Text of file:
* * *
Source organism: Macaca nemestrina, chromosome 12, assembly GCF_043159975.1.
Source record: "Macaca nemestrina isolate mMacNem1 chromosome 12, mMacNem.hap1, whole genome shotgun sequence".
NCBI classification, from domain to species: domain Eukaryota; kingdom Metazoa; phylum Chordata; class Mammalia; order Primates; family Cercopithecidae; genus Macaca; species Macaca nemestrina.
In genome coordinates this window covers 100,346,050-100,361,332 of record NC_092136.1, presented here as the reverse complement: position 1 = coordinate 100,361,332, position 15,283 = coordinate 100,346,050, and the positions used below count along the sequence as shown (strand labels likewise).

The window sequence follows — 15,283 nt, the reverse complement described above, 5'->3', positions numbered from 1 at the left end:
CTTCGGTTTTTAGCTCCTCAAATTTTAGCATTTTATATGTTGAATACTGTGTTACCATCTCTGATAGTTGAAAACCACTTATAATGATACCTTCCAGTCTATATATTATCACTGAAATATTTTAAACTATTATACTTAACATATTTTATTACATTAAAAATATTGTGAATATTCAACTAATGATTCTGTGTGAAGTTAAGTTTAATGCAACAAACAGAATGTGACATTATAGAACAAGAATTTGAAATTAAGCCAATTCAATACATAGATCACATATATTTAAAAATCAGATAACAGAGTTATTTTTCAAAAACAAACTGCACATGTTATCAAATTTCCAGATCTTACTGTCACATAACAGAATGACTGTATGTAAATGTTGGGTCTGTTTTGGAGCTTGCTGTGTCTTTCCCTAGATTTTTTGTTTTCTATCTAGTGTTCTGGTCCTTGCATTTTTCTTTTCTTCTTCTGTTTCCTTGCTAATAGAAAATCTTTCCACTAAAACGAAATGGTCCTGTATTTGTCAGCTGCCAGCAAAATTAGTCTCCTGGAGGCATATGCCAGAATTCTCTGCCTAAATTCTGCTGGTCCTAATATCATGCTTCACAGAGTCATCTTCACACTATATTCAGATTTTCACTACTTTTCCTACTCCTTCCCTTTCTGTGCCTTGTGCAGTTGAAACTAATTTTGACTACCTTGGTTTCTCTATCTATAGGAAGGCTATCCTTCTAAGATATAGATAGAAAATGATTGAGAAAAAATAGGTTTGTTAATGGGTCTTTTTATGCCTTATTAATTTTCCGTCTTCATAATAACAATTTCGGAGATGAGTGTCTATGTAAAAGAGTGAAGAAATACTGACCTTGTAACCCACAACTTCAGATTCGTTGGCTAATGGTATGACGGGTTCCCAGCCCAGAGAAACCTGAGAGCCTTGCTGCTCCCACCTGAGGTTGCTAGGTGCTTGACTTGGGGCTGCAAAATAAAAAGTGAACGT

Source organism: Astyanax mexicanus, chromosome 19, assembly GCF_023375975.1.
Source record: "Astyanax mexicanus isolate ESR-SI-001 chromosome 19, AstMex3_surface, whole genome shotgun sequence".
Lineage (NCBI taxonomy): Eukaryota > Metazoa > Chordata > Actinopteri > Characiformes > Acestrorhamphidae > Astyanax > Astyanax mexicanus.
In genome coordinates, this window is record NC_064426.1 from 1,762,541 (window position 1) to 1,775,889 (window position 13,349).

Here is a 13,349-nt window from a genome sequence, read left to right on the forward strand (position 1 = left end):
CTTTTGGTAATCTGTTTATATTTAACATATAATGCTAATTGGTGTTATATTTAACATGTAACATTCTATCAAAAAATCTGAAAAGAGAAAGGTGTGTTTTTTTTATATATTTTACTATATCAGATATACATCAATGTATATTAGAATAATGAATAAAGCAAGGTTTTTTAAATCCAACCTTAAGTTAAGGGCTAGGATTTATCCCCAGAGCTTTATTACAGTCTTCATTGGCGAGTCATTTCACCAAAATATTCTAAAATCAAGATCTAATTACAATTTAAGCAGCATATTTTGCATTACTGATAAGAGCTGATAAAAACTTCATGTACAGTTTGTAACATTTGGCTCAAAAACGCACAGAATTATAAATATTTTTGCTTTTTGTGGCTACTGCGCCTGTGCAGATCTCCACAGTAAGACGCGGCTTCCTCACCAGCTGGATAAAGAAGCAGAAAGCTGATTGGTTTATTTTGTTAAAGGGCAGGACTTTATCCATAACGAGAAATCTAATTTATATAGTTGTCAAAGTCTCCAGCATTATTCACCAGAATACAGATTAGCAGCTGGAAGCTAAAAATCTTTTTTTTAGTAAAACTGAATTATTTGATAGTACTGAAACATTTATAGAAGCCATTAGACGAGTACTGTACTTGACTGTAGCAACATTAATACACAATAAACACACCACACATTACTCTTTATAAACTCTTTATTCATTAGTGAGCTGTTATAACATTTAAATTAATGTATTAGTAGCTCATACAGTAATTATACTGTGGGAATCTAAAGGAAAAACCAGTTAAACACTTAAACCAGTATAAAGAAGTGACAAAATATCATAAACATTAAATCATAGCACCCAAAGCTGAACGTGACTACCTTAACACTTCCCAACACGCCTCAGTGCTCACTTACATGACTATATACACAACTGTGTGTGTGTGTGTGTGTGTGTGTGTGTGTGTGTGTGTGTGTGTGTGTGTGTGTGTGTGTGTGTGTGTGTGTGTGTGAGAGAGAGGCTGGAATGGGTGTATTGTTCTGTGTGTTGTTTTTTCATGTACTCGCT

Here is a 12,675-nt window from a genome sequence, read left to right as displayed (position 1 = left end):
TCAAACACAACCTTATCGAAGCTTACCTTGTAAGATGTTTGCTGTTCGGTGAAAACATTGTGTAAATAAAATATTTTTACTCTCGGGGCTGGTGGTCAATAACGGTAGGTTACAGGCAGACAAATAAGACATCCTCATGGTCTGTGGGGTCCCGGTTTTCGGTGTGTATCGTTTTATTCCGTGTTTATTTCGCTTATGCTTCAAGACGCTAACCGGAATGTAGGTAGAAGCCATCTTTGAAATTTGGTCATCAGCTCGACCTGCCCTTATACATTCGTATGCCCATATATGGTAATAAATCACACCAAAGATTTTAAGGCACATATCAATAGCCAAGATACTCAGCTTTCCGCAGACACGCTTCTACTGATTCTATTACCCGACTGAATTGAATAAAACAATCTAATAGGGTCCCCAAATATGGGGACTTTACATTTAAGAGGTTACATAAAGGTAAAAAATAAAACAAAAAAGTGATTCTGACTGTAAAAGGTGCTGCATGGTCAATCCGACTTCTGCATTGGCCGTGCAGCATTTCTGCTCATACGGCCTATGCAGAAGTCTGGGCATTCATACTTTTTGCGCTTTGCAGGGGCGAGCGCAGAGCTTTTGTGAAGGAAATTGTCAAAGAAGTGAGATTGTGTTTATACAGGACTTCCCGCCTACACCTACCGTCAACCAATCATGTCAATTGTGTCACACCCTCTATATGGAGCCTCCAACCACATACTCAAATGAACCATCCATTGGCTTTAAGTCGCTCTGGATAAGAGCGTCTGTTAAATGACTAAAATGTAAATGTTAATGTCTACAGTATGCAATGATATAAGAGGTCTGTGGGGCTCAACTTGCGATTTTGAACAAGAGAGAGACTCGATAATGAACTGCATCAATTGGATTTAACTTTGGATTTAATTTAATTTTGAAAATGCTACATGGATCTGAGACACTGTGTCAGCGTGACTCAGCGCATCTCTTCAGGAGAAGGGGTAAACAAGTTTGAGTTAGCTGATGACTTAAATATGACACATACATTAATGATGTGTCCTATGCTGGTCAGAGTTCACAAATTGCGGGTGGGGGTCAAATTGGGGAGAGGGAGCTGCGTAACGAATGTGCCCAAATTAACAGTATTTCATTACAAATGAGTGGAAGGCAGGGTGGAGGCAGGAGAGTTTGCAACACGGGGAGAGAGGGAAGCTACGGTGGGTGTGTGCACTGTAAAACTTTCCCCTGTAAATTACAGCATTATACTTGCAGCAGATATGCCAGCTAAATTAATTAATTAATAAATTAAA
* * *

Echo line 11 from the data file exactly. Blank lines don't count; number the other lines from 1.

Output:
Here is a 13,349-nt window from a genome sequence, read left to right on the forward strand (position 1 = left end):